Wakeboarding riding a wake

From the moment you strapped a wakeboard to your feet, you probably dreamed of jumping from one wake to the other. If this sounds like you, then follow these steps to help your wake to wake progression.

Load the Line

A wakeboarder getting pulled

In order to get enough air to "jump" from wake to wake, you must learn how to "load the line" with tension. The term "loading the line" refers to creating tension in your wakeboard rope so you can jump higher when you hit the wake. To get the most line tension, ensure you are using a wake specific rope that has no play in it. The best way to load the line is by building a nice progressive edge as you cut into the wake. Follow these steps on how to load the line.

  • First, cut out as far as you can away from the boat.
  • Once you have cut out, allow your board to flatten out for a moment as the slack in the line is taken out.
  • Now allow tension in the line to slowly start to bring you back towards the wake.
  • As you cut into the wake, you will build more and more tension in the line by progressively cutting harder and harder as you approach the wake. The edge that you create should look more like a C and not a diagonal line.
  • Hold your edge all the way through the wake. If you flatten your board off, then you will lose all the line tension that you built up, and you will not get the pop you desire. When done correctly, a progressive edge will allow you to go wake to wake without needing aggressive and intimidating speed.

Don’t Jump

You read that right. "Don’t jump." Although we call it "jumping the wake," the technique you will use to go wake to wake will not include jumping. This is where many beginner riders struggle and take some hard falls. Instead of trying to jump as you ride up the top of the wake, you will instead stand tall. By standing tall from the seated position you are cutting into the wake with, you will cause the wake to push you up into the air. As you take your progressive edge into the wake, you will start to stand tall as you enter the trough or bottom of the wake. When done correctly, it should feel as though the wake has shoved you into the air.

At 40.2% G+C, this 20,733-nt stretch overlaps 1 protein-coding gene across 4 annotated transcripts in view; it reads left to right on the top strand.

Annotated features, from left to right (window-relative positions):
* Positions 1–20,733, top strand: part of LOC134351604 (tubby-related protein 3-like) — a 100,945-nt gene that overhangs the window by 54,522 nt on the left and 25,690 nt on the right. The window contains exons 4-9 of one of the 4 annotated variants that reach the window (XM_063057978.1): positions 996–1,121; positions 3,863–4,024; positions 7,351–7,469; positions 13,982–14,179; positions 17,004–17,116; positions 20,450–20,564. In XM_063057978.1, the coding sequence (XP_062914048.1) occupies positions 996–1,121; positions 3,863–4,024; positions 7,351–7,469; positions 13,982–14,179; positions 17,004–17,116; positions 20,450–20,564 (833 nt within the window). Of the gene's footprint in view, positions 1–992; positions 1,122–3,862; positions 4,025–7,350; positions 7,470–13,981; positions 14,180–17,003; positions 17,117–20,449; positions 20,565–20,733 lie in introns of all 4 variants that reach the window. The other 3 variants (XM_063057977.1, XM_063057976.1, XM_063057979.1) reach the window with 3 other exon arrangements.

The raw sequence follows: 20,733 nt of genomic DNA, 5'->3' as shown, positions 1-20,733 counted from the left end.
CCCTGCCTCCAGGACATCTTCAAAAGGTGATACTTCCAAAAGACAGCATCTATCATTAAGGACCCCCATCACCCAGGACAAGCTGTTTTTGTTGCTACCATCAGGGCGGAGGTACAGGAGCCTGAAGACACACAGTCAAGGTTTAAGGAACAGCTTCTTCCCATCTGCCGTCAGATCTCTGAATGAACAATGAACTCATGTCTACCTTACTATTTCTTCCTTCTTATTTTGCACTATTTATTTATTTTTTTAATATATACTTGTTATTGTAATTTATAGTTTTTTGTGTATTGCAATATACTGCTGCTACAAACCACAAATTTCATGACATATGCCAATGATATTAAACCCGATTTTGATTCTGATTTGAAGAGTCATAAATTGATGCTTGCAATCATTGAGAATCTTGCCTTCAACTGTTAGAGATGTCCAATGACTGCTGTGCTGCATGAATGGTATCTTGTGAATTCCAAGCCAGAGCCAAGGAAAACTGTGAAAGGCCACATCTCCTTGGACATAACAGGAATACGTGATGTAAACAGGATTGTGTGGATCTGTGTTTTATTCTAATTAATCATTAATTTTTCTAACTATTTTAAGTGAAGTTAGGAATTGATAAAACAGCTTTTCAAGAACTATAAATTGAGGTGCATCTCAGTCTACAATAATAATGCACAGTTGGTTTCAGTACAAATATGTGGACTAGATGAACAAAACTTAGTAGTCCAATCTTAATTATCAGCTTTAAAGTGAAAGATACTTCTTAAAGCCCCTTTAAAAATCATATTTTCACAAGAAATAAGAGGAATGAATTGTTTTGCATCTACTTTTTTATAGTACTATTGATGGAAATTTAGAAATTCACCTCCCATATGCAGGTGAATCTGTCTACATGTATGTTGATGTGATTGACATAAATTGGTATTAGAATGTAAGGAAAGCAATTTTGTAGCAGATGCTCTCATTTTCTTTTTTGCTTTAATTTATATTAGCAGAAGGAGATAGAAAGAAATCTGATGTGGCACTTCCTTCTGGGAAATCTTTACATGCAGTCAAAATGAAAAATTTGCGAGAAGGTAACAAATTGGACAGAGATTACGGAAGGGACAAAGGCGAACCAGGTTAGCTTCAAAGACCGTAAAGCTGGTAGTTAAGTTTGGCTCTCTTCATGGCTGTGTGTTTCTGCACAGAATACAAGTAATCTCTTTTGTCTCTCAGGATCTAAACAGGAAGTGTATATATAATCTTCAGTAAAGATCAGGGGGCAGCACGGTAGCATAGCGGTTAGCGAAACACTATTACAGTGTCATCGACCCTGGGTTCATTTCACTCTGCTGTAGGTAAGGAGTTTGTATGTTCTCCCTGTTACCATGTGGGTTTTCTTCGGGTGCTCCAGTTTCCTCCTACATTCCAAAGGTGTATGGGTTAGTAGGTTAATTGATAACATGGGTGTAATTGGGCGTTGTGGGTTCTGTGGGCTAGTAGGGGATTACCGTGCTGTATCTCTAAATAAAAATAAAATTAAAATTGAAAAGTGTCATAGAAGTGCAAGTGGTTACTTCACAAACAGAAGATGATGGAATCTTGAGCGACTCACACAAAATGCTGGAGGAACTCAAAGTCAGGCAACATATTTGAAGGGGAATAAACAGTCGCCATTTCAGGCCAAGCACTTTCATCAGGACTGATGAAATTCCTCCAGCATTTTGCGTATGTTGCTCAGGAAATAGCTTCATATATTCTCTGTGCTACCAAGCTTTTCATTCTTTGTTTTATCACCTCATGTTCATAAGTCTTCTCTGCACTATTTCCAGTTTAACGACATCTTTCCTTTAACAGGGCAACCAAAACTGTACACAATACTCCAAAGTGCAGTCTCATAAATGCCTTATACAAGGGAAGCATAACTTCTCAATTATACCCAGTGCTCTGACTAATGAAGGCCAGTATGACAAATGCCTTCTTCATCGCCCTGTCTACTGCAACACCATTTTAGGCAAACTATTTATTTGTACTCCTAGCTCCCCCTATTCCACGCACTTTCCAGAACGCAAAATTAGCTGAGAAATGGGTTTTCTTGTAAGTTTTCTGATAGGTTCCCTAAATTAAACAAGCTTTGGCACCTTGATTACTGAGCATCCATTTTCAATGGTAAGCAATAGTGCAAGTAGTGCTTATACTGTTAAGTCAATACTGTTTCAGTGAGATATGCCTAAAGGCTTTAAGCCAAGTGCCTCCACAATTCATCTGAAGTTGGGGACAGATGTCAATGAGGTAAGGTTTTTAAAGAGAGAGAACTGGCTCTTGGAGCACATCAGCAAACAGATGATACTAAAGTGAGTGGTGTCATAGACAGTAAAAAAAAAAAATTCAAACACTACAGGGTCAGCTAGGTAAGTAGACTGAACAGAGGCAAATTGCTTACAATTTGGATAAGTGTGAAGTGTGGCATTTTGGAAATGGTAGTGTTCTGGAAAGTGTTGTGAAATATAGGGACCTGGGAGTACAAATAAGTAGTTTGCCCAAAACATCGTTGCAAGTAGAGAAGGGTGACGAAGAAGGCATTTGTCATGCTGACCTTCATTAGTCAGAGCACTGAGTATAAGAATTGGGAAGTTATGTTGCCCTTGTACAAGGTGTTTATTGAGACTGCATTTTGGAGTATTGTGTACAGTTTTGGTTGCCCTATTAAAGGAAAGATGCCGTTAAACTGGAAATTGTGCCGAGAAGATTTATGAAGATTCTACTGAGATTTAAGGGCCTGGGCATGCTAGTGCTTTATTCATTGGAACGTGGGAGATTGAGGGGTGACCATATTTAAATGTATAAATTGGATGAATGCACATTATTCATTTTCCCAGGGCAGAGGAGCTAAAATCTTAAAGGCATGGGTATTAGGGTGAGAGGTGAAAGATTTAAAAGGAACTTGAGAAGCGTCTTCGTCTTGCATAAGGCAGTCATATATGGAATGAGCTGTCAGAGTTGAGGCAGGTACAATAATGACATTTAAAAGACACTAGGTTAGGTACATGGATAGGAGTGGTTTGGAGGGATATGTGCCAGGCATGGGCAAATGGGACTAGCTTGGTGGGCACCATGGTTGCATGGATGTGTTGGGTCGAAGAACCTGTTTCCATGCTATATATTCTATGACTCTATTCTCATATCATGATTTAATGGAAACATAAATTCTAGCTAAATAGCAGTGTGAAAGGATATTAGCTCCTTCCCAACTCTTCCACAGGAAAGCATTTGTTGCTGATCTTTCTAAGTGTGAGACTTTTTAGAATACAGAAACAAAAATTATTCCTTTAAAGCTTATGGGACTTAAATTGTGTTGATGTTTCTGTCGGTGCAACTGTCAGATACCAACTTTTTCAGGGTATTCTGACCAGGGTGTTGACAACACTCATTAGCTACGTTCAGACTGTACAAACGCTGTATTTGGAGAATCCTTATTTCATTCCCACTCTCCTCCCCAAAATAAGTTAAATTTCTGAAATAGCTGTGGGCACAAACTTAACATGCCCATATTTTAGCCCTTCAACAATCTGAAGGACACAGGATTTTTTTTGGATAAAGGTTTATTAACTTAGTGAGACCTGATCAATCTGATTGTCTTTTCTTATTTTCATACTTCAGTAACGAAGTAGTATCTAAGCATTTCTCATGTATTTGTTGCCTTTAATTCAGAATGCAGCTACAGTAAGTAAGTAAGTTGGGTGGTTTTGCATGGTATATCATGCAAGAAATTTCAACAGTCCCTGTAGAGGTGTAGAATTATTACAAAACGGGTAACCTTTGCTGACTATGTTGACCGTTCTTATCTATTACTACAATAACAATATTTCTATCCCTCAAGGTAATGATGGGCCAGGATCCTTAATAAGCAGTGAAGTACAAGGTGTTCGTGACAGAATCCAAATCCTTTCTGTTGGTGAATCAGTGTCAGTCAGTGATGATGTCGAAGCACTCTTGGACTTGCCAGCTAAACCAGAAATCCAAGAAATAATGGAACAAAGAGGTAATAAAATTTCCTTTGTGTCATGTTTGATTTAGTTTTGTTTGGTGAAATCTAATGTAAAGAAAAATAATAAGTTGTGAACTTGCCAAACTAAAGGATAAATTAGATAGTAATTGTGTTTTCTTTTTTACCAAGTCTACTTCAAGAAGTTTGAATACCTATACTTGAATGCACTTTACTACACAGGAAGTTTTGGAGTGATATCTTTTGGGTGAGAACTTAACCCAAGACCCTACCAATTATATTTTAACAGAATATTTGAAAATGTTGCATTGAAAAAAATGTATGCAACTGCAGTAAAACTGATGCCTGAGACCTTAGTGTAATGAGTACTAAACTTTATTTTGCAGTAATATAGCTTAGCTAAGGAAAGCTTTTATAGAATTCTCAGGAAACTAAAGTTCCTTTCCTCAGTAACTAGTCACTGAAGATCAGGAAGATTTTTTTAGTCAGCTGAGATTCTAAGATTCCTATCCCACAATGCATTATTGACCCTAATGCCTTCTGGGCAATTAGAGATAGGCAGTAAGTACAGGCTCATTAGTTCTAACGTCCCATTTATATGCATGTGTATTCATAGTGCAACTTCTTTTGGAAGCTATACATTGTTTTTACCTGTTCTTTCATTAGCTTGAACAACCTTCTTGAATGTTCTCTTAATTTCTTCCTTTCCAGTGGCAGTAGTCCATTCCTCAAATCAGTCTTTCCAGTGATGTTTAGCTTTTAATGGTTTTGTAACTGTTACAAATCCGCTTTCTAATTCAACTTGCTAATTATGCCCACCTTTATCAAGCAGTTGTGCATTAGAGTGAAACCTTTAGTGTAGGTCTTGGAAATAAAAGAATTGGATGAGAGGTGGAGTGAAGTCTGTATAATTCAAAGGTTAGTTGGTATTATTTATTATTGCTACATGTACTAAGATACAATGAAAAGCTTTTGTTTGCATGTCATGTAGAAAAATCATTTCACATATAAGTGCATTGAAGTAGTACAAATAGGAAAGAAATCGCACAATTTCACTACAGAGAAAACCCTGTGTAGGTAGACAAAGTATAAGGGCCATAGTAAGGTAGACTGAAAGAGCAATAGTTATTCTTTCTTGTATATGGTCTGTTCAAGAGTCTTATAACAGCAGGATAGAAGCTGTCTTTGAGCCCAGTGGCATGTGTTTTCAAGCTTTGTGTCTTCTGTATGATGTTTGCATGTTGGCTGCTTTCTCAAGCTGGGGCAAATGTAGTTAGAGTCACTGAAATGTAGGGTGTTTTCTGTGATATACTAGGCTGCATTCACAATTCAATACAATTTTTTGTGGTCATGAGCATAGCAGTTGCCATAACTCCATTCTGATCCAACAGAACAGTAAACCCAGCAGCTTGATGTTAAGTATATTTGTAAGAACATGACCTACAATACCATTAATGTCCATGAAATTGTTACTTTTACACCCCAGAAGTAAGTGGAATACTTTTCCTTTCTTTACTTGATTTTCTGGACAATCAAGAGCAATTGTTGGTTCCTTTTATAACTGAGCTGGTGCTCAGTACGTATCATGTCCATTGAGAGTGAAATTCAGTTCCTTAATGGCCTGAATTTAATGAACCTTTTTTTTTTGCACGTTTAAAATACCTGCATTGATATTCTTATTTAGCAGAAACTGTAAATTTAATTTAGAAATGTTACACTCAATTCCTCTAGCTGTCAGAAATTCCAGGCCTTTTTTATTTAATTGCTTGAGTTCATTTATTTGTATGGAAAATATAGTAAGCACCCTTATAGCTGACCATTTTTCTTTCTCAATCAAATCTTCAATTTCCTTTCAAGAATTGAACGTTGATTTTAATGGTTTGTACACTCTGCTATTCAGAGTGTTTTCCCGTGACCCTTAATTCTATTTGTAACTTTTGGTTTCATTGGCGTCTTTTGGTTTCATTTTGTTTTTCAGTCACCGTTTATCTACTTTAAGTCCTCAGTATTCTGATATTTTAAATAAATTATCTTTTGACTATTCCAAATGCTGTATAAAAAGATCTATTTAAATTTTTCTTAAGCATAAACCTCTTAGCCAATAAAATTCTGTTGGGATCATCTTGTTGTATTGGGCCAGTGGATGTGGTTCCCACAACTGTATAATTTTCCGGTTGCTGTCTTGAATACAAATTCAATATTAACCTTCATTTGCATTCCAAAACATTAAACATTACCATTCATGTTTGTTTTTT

Use Your Handle

A wakeboarder riding on the lower edge of the wake.

Handle control is an important part of your wakeboard progression. How you control the handle as you ride up the wake can make a big difference in how much additional air you get. As you stand tall up the wake, simultaneously push the handle down and close to your hip. This motion provides leverage, which will boost you higher and farther across the wake. Keeping your handle in close will also give you added control as you are in the air. Read our tips on handle control here.

Follow these easy steps to load the line, stand tall, and use leverage the next time you hit the water, and see the difference in your wake to wake jumps.

For more advice and a wide selection of tow ropes and other watersport adventures, visit your local Sun & Ski Sports.